What National Security Advisor Michael Flynn’s Resignation Means for the Trump Administration
Retired Lt. General Michael Flynn was one of the earliest supporters of Donald Trump when the businessman announced his presidential run, and once Trump won the White House he was one of the first to be rewarded with a cabinet position – National Security Advisor.
Now, Flynn has another first under his belt – the first to be forced to resign from the Trump administration.
And rather than solve any issues in this tumultuous first month in Trump’s term, he could merely be opening the door on widespread issues for both the President and his team.
Flynn offered his resignation on the evening of February 13, after days of relentless pressure from the press regarding his interactions with Russian Ambassador Sergey Kislyak. Flynn had earlier denied reports that he had spoken with Kislyak when President Barack Obama was still in office, discussing the sanctions the U.S. was putting in place against Kislyak’s country in the waning days of the Obama administration – sanctions meant to punish Russia for meddling in the U.S. presidential race.
According to the Associated Press:
While it’s not unusual for incoming administrations to have discussions with foreign governments before taking office, the repeated contacts just as the U.S. was pulling the trigger on sanctions suggests Trump’s team might have helped shape Russia’s response. They also contradicted denials about such discussions of the sanctions by several Trump administration officials, including Vice President Mike Pence.
While President Trump no doubt hoped Flynn’s resignation would end the public interest in the story and settle the issue once and for all, instead it has led to even more questions. Foremost among them is whether Flynn himself was “corrupted” by his contacts with Russia, and if so, has Russia been similarly influencing anyone else in the administration – up to and including the President himself?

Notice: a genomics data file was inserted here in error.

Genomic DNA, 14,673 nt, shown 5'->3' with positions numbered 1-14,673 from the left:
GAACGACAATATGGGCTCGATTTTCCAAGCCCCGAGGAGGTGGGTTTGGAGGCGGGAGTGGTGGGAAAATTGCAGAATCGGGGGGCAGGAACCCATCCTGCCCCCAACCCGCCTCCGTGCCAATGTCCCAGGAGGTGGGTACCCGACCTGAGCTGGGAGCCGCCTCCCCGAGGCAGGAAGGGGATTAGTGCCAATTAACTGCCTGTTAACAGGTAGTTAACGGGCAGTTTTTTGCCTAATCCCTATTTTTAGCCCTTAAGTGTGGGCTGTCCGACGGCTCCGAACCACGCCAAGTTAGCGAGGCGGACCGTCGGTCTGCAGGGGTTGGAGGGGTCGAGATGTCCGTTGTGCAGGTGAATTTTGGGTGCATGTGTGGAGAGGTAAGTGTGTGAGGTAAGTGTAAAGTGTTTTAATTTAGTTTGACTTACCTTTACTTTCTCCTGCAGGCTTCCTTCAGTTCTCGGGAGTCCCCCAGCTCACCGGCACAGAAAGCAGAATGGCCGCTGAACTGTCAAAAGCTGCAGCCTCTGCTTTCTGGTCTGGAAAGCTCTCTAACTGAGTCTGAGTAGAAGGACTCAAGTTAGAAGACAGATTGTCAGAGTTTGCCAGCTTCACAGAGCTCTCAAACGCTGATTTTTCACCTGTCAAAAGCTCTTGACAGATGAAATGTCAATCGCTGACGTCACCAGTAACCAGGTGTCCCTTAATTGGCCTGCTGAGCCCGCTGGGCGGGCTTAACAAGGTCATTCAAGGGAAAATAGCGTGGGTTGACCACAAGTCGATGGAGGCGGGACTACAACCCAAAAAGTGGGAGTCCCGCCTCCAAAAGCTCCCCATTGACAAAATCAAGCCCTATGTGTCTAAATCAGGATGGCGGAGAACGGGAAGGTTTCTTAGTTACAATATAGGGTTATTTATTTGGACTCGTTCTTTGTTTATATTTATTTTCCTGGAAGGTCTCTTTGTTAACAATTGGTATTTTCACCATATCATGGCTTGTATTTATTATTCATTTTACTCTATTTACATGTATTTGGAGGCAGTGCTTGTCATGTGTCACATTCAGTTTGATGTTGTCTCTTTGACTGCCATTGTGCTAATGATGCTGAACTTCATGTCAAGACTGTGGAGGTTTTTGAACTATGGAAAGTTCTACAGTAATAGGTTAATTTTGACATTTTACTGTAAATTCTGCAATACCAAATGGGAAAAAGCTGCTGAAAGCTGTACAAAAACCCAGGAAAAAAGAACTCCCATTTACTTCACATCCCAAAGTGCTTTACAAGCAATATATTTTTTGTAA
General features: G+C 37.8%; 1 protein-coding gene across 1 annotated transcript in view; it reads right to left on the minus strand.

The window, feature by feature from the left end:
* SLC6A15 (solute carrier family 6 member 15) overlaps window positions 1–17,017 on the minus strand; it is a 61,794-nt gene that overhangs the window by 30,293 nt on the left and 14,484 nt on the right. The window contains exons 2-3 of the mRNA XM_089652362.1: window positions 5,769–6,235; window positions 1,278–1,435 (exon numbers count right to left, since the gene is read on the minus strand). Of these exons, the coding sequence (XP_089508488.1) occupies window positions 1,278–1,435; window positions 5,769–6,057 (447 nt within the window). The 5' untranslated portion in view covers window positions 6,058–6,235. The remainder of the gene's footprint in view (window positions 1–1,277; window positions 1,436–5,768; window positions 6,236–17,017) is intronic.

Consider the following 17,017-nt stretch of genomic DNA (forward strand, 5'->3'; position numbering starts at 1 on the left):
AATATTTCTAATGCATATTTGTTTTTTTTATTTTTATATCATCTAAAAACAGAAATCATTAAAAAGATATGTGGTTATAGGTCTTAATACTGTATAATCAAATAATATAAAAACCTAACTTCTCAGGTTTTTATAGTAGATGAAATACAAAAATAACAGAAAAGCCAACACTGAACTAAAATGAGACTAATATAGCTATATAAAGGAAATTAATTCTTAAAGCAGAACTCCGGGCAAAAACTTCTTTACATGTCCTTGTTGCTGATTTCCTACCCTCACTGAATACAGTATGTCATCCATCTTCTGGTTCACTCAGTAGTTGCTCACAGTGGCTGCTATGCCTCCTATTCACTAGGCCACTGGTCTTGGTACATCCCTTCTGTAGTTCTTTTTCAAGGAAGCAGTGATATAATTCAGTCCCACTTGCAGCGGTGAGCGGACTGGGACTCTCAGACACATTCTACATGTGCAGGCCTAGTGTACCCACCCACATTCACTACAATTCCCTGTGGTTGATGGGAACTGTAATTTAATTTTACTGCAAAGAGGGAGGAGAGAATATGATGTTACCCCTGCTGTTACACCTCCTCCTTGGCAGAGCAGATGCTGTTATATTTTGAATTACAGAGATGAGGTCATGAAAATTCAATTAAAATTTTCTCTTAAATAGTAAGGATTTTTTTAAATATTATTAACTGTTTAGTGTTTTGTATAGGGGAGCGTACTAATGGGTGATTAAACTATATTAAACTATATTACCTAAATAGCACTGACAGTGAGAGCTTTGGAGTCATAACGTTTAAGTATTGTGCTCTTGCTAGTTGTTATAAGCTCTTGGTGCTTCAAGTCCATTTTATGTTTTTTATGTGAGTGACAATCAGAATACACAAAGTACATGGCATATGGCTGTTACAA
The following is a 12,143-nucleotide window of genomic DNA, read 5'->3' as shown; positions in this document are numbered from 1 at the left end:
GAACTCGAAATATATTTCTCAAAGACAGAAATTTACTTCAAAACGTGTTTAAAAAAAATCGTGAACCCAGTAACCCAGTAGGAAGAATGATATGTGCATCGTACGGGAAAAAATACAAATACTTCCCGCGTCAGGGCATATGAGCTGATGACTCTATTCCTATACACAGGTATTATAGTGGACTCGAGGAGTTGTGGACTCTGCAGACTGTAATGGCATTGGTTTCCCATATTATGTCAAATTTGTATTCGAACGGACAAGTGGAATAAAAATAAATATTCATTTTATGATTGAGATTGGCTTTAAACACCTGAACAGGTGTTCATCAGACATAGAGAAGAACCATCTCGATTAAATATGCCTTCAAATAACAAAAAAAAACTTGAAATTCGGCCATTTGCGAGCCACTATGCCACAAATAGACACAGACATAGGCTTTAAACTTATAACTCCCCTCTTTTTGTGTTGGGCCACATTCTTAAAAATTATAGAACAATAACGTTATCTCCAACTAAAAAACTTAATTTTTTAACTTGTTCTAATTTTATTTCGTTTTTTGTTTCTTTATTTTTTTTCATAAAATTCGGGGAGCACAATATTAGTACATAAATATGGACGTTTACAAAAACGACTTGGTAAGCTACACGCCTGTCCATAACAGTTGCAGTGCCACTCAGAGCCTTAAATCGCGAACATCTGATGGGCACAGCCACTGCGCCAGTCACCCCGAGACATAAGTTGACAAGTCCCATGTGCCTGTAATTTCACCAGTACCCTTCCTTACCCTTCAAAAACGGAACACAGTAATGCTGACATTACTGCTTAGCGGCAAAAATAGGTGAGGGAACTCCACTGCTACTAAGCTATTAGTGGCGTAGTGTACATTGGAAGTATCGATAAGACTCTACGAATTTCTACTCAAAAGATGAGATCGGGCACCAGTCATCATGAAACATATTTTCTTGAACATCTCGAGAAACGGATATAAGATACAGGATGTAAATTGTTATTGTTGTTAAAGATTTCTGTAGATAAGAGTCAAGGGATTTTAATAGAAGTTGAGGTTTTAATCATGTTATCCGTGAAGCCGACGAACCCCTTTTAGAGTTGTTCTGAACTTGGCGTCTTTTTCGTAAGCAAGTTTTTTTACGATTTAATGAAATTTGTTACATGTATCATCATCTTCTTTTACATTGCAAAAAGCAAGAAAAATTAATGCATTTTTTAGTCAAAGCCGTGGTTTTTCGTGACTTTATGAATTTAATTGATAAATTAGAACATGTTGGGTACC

That question becomes even more pertinent as it has been uncovered that President Trump was advised about Flynn’s activities – as well as Flynn’s public lies on the topic – more than two weeks ago.
“The acting attorney general [Sally Yates] informed the Trump White House late last month that she believed Michael Flynn had misled senior administration officials about the nature of his communications with the Russian ambassador to the United States, and warned that the national security adviser was potentially vulnerable to Russian blackmail, current and former U.S. officials said,” the Washington Post reports. Yates was fired by President Trump shortly afterwards for refusing to defend his executive order that blocked Muslim from seven countries from entering the U.S.
Who in the administration was aware of Flynn’s potentially illegal communications with Russia – and extremely cozy dealings in general – remains to be seen. Both Democrats and Republicans are vowing to push a probe into Russia’s contacts with campaign operatives and further interaction while successfully swinging the presidential election in Trump’s favor.
President Trump, on the other hand, is vowing to focus harder on cracking down on leaks from the White House.
Meanwhile, even the best journalists of all time are questioning if this is already the end of the Trump presidency. Dan Rather, formerly of CBS News, suggests this scandal has the making of the next Watergate – the political misconduct that took down Republican President Richard Nixon.
On Facebook, Dan Rather wrote:
This Russia story started out with an avalanche and where we go from here no one really knows. Each piece of news demands new questions. We are still less than a month into the Trump Presidency, and many are asking that question made famous by Tennessee Senator Howard Baker those many years ago: “What did the President know, and when did he know it?” New reporting suggests that Mr. Trump knew for weeks. We can all remember the General Michael Flynn’s speech from the Republican National Convention – “Lock her up!” in regards to Hillary Clinton. If Hillary Clinton had done one tenth of what Mr. Flynn had done, she likely would be in jail. And it isn’t just Mr. Flynn, how far does this go?
We are still a mere 26 days into the Trump presidency. We still (potentially) have well over 1400 to go.
Photo credit: Gage Skidmore, via Wikimedia Commons